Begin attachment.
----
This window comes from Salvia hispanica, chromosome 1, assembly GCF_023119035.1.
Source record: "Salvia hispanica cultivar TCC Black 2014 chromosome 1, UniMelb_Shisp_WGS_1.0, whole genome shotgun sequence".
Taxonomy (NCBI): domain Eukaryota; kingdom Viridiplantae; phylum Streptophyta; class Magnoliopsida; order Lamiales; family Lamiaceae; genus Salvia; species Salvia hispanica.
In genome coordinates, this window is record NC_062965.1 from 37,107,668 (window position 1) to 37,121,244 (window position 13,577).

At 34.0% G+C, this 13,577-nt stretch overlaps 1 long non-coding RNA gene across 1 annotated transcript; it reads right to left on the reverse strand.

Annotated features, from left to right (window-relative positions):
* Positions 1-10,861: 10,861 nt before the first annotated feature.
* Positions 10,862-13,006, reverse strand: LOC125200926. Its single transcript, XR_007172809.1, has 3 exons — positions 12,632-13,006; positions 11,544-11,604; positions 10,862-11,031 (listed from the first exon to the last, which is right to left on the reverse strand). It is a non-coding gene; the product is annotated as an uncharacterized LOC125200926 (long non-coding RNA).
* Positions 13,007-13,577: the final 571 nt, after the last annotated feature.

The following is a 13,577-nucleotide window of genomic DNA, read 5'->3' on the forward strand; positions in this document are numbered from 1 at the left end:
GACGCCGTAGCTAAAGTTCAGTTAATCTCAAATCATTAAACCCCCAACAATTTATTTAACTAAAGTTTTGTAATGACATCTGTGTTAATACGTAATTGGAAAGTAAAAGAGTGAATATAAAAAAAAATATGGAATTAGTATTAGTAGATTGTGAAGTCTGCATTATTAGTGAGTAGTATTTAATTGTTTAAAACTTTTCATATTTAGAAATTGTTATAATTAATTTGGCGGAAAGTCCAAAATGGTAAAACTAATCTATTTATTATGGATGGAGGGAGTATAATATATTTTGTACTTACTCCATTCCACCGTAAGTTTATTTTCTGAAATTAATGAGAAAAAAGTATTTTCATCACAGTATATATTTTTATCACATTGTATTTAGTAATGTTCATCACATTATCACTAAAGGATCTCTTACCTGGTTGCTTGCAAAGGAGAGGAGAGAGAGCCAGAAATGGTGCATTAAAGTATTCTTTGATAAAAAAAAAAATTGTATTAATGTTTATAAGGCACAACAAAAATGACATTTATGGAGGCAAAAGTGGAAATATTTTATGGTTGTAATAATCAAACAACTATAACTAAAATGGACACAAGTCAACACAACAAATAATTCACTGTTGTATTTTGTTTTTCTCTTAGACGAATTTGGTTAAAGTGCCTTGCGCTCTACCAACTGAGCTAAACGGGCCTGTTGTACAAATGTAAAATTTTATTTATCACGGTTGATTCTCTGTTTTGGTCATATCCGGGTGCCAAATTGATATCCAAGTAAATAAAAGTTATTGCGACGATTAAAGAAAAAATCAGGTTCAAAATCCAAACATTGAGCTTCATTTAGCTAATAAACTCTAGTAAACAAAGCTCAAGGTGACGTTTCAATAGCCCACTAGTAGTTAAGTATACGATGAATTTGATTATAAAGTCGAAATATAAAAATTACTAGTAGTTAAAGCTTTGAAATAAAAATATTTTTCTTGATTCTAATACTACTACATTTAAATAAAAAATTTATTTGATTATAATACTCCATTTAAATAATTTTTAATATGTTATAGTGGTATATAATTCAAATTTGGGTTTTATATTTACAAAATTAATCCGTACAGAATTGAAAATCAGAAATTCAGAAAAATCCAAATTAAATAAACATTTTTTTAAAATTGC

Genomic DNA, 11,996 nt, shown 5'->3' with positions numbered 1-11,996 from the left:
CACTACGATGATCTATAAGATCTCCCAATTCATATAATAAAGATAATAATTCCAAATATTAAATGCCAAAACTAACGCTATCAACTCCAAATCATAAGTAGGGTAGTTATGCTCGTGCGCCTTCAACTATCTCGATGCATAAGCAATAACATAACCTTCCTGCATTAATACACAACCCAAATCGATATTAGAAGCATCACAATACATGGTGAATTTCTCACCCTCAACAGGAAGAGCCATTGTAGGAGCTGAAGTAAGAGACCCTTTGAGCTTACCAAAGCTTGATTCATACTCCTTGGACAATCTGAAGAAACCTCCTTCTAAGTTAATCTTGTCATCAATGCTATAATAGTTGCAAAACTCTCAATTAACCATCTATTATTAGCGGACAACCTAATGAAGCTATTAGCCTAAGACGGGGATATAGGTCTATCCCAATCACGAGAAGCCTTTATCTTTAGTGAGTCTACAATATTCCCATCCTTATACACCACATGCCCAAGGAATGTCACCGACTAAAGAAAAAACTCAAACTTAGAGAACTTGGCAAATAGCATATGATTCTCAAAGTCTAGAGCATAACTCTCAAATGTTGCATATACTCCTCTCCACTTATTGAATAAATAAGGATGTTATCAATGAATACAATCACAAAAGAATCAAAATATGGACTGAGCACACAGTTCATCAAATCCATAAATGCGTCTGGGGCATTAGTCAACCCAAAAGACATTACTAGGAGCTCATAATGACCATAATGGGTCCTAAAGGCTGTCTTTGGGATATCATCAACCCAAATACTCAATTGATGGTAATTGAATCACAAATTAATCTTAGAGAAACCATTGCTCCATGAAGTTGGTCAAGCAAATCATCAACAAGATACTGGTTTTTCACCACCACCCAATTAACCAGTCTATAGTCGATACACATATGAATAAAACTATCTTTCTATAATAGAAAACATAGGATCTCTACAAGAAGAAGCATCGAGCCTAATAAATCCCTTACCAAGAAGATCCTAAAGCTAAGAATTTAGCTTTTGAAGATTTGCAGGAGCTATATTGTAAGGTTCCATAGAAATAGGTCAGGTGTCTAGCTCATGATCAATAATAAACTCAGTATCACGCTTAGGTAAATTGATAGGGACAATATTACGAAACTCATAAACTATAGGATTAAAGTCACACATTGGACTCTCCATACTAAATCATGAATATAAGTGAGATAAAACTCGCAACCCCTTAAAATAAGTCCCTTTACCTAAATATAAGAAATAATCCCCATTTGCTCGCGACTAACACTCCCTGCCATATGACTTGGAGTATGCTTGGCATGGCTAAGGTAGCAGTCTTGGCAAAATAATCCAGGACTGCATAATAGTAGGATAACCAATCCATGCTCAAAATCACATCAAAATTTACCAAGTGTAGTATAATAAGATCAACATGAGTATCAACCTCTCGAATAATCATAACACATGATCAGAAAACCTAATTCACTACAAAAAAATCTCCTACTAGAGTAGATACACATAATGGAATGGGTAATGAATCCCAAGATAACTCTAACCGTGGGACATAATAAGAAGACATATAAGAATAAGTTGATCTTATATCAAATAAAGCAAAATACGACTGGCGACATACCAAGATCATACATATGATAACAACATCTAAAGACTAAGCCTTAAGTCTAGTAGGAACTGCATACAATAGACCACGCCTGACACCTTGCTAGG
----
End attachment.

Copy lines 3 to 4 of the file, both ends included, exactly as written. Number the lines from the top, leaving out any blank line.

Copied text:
Taxonomy (NCBI): domain Eukaryota; kingdom Viridiplantae; phylum Streptophyta; class Magnoliopsida; order Lamiales; family Lamiaceae; genus Salvia; species Salvia hispanica.
In genome coordinates, this window is record NC_062965.1 from 37,107,668 (window position 1) to 37,121,244 (window position 13,577).